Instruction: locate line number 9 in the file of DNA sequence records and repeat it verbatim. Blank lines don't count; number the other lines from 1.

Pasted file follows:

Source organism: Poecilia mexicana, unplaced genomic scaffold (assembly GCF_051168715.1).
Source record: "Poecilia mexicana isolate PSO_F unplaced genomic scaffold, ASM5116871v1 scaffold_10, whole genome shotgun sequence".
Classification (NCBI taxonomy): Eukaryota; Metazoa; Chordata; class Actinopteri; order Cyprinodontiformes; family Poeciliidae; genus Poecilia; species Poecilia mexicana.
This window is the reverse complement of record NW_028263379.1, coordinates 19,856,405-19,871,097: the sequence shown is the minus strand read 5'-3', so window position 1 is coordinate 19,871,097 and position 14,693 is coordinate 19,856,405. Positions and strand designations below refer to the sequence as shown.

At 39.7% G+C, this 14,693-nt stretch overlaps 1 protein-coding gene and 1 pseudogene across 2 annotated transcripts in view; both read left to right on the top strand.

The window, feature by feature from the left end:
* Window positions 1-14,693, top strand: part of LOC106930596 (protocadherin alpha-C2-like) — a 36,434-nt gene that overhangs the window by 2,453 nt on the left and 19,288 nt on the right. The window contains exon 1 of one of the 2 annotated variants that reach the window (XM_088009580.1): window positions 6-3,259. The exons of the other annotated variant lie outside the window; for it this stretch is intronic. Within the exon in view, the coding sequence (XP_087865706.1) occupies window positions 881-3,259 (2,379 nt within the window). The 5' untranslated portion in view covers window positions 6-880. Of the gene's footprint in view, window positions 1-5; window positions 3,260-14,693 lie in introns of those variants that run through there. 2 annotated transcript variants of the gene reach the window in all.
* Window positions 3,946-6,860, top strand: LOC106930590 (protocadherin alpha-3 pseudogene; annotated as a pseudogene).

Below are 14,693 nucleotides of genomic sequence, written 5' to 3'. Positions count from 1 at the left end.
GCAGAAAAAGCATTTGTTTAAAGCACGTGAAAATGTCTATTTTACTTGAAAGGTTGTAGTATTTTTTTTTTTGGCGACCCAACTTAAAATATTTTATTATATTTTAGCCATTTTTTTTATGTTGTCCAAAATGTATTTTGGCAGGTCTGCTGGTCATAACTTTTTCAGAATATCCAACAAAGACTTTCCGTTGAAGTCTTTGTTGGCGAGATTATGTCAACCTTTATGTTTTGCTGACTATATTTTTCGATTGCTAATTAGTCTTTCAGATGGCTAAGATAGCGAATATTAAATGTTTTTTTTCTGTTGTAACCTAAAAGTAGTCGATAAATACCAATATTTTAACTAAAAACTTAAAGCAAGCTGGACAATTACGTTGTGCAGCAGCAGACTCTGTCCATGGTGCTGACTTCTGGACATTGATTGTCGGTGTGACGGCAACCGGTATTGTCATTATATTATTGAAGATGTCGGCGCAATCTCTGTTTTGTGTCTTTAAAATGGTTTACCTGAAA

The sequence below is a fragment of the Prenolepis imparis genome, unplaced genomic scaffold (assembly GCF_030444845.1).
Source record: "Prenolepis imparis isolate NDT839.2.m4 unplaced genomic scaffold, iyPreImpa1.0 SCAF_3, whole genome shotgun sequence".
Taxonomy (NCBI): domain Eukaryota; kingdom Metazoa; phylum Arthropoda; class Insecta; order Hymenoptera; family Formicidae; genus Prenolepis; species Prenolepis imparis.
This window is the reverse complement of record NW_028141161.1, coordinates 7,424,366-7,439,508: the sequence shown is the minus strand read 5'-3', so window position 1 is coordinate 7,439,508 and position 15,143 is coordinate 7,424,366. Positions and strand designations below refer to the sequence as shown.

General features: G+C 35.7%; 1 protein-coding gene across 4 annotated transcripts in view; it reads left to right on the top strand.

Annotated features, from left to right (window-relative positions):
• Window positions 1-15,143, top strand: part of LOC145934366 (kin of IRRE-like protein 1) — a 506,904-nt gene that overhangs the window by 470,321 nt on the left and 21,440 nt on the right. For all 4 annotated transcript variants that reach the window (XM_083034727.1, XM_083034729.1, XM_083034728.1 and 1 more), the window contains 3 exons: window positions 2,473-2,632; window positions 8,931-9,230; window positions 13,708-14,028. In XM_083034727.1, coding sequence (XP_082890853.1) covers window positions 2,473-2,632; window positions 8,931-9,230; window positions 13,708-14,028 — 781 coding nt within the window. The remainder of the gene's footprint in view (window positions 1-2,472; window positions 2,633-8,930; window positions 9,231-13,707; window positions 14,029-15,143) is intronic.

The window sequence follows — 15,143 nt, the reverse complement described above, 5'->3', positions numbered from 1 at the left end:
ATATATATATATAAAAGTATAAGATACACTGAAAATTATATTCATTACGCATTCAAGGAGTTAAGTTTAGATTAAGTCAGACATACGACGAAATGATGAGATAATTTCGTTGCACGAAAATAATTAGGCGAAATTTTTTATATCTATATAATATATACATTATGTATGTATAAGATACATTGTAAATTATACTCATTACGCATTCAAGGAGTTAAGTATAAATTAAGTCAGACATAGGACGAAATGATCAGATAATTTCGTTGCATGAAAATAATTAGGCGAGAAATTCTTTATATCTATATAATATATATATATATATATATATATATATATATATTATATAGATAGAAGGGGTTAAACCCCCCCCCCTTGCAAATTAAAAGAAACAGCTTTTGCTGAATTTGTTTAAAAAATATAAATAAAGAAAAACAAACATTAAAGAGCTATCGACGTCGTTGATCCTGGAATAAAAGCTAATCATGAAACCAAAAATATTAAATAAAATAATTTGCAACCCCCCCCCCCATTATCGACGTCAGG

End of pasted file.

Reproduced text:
Below are 14,693 nucleotides of genomic sequence, written 5' to 3'. Positions count from 1 at the left end.